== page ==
A geriatrician at Mount Sinai Hospital, Dr. Farber participates in its Visiting Doctors Program, in which doctors make house calls to elderly and homebound patients. Here, he talks about the challenge of caring for the "older old" -- those over 85; the national shortage of geriatricians; and the difficulties of balancing clinical care with quality of life. This is an edited transcript of an interview conducted on Dec. 19, 2005. Elsewhere on this site, are the stories of three of his patients.
- » The health care system isn't set up for the old
- » Caring for the "older old"
- » How to solve this new health care crisis
- » Deciding when enough is enough
- » Family caregiving and its burdens
What's the hardest for you, a physician, in treating older people?
... How to get things done. It's very challenging to try and do what you want to do for a patient sometimes. For example, you make a diagnosis, and you say, "Great, I know what problem it is that this person is complaining about, and I know how to fix it."
But it's more challenging than that with an older person, because I can say, "Go take this pill," but the person has some memory problems and can't reliably remember to take the pills. They may live at home and not have someone around to remind them. Or they may have 10 other pills, and I'm very reluctant to start something else ... that I know will interact with their other meds and increase their risk of side effects, including falls and further memory problems and confusion.
Some of it is also the system, trying to [provide coordinated] care in a system that's not built toward care coordination. So it's tough to find the right resources to help you to help your patient, and a lot of times the geriatricians feel overwhelmed: "I know what I want to do, I know what's best, I know how I can help, but I just can't do it." The resources aren't around. There's no support available. ...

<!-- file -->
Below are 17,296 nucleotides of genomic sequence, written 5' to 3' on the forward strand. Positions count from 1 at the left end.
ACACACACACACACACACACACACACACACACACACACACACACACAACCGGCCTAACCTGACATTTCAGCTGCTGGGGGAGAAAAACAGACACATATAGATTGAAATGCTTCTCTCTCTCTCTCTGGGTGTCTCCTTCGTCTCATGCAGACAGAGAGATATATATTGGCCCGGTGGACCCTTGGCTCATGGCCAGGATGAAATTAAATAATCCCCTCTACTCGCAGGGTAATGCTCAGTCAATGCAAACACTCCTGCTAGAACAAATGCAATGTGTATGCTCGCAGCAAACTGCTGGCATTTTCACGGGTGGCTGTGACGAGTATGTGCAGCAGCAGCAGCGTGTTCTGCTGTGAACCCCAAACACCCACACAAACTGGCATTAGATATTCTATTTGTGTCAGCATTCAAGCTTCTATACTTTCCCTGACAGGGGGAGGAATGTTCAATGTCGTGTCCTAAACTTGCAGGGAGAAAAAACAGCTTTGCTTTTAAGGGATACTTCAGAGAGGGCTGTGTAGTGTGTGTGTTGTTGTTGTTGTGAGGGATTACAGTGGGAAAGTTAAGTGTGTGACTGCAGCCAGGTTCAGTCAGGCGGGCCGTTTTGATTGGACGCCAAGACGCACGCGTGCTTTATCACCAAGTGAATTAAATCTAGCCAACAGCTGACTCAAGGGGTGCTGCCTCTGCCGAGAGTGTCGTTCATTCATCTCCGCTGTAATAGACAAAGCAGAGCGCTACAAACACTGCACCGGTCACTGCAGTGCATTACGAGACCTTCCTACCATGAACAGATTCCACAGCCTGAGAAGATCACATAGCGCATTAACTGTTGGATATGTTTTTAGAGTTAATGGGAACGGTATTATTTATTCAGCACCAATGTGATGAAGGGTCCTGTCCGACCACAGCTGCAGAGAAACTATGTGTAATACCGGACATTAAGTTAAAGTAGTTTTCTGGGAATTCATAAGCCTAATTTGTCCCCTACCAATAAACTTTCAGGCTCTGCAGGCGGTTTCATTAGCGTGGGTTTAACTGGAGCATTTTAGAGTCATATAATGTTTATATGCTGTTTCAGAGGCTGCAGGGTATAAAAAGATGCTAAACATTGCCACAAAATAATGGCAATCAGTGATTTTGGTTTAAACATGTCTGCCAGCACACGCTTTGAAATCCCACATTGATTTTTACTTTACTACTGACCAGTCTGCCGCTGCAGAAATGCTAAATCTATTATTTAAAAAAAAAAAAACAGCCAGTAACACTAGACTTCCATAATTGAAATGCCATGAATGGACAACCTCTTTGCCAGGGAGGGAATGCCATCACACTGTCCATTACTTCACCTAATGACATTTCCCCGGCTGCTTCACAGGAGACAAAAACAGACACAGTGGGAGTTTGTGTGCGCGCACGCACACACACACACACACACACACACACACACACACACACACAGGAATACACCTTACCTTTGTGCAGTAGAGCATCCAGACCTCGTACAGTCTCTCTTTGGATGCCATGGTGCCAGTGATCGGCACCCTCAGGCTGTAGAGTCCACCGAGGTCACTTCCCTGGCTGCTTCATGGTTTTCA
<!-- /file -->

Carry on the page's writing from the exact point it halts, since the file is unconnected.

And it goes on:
Yes. Our medical system -- if you want to call it a "system" in this country, which it's really not; it's just a conglomeration of Band-Aids and patches that don't work -- has never been designed to treat chronic illness and to care for older folks with a lot of medical problems, which [we] call comorbidities, or more than one illness. Everything is geared toward single illnesses.
The reimbursement system also is set up to pay for individual pieces of the puzzle. They pay for procedures; they pay for physically doing something -- putting a needle in a person, doing something invasive. They don't pay for or encourage -- because they don't pay for -- any type of care coordination or managing chronic illness. ... None of that is at all given priority in the current health care system. So someone comes in, they have a pneumonia, and Medicare says, "We'll pay you, for pneumonia, X amount of money." But that person with pneumonia, who's older, may also have heart disease, bone disease, arthritis, diabetes -- a lot of other things going on that get affected by this pneumonia and end up needing lots of treatments. The support is not really there [for] those treatments, because there's no incentive to look in that direction and take care of them.